But the same was not true of the Arabs. It is also the "multiple structure" of the Arab federates that makes it impossible to identify the many phylarchs who lived on the eastern borders of Roman rule. Indeed, one recent study goes so far as to argue that the whole Saracen menace was a myth invented by Ammianus and his contemporaries because of their obsessive paranoia about brigands on the borders of Roman civilization. Since most Safaitic and Thaumadic inscriptions have been found within the borders of Roman territory, we should, says the author, regard Saracen attacks as "cases of internal strife," not as "intrusions of distant tribes.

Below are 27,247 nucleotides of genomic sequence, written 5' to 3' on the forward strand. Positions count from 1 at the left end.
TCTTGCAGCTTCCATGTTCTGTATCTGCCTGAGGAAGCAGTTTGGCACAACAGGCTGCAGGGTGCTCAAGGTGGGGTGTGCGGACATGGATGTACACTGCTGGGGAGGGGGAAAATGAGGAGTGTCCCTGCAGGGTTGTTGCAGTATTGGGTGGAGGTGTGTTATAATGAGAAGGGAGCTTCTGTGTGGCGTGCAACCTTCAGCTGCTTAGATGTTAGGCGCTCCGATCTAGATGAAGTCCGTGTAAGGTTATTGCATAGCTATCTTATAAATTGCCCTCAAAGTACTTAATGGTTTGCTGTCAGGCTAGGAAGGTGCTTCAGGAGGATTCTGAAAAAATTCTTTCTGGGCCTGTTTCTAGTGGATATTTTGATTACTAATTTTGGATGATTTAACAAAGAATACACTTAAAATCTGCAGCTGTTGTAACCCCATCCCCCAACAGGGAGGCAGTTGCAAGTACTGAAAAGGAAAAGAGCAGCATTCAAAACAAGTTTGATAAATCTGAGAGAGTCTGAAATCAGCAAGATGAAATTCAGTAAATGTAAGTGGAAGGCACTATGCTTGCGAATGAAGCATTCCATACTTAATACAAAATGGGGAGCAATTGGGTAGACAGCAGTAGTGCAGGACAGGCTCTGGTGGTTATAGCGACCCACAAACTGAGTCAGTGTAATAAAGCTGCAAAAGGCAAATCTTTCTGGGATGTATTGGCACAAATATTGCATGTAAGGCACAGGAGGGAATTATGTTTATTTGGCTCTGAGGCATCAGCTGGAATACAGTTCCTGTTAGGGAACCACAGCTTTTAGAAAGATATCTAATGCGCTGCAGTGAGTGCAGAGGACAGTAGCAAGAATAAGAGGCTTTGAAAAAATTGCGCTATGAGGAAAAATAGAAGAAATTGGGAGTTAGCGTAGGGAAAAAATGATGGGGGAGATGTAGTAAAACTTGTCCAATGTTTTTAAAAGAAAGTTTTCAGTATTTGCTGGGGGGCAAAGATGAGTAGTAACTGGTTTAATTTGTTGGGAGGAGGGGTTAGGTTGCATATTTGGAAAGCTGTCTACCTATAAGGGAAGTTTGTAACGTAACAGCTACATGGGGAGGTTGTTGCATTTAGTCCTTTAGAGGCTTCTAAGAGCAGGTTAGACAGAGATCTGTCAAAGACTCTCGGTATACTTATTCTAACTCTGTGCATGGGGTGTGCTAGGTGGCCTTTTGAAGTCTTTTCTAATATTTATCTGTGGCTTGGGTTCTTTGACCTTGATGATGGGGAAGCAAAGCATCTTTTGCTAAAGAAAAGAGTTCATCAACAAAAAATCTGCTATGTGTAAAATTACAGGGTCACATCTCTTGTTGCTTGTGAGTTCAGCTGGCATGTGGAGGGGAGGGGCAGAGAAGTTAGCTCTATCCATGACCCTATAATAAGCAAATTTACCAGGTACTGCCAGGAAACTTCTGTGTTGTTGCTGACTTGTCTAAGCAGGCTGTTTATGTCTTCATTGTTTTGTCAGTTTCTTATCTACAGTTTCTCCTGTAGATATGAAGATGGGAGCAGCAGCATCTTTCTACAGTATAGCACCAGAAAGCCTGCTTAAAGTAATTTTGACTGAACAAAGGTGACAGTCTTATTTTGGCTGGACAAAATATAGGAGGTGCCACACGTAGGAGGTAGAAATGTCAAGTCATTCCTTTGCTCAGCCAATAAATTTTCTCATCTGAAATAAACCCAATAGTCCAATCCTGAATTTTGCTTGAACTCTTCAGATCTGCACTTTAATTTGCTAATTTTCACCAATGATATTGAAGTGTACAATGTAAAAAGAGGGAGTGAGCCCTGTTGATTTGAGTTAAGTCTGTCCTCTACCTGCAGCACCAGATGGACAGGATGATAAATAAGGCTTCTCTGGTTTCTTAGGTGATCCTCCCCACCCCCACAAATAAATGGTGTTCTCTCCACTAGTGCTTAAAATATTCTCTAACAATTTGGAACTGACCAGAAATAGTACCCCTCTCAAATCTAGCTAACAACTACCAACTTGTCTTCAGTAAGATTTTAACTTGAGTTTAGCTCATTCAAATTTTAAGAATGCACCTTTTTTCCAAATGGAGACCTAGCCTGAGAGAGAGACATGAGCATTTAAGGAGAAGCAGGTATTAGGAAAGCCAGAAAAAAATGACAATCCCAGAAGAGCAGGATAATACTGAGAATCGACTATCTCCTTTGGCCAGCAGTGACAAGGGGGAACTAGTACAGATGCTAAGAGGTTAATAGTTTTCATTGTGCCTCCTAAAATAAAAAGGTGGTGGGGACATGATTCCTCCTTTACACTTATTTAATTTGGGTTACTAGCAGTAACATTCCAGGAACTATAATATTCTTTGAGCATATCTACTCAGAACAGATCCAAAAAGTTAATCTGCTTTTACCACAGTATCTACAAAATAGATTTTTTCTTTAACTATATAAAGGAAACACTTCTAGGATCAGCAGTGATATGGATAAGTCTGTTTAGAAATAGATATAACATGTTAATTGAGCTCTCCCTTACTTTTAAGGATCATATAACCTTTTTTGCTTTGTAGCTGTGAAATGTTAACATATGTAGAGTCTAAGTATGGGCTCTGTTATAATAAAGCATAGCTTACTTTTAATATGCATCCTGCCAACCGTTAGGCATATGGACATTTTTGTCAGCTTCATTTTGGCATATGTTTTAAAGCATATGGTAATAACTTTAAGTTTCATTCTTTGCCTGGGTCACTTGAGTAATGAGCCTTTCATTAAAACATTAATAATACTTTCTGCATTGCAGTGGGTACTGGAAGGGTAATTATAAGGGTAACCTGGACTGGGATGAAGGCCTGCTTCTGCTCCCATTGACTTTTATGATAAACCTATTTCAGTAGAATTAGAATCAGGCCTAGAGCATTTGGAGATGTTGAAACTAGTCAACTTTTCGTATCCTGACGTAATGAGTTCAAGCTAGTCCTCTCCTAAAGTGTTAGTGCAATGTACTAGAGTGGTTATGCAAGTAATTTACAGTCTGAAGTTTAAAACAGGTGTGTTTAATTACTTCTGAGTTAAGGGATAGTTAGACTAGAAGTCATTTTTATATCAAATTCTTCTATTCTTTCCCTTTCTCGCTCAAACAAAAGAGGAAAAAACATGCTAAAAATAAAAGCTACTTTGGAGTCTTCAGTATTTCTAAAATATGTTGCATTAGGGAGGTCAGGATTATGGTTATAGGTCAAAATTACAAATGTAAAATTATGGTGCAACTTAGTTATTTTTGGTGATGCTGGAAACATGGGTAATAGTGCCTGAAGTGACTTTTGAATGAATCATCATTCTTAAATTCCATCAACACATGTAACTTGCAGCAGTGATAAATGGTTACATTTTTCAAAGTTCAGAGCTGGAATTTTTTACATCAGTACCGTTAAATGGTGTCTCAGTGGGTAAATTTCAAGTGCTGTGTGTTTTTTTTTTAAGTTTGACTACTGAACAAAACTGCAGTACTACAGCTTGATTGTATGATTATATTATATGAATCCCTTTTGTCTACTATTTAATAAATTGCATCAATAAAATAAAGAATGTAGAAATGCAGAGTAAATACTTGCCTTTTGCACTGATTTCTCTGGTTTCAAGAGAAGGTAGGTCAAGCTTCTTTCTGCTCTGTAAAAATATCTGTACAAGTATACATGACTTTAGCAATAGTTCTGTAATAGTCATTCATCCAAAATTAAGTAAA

I have to say I find such an extreme view difficult to accept. It is hard to talk away all the references to attacks from beyond the frontiers. Mavia, queen of one Saracen group, withdrew extra limitem (Rufin. HE 2.6) when she fell out with the emperor Valens before making a devastating attack on the provinces. The transhumance movements of the Jordanian border make it almost inevitable that there were symbiotic relations between folk on either side of the frontier that, unless controlled, could become destructive. I am not concerned here whether Ammianus did justice to the Saracens or understood the differences between the relatively stable federations, such as the Lakhmids and Tanukhids, and nomadic bands of pastoralists. The important thing to realize is that-just as in Africa-the border was open and the differences between external raiders and internal dissidents were difficult to disentangle. The same might be said of the lower Rhine border between Frankish Holland and Toxandria.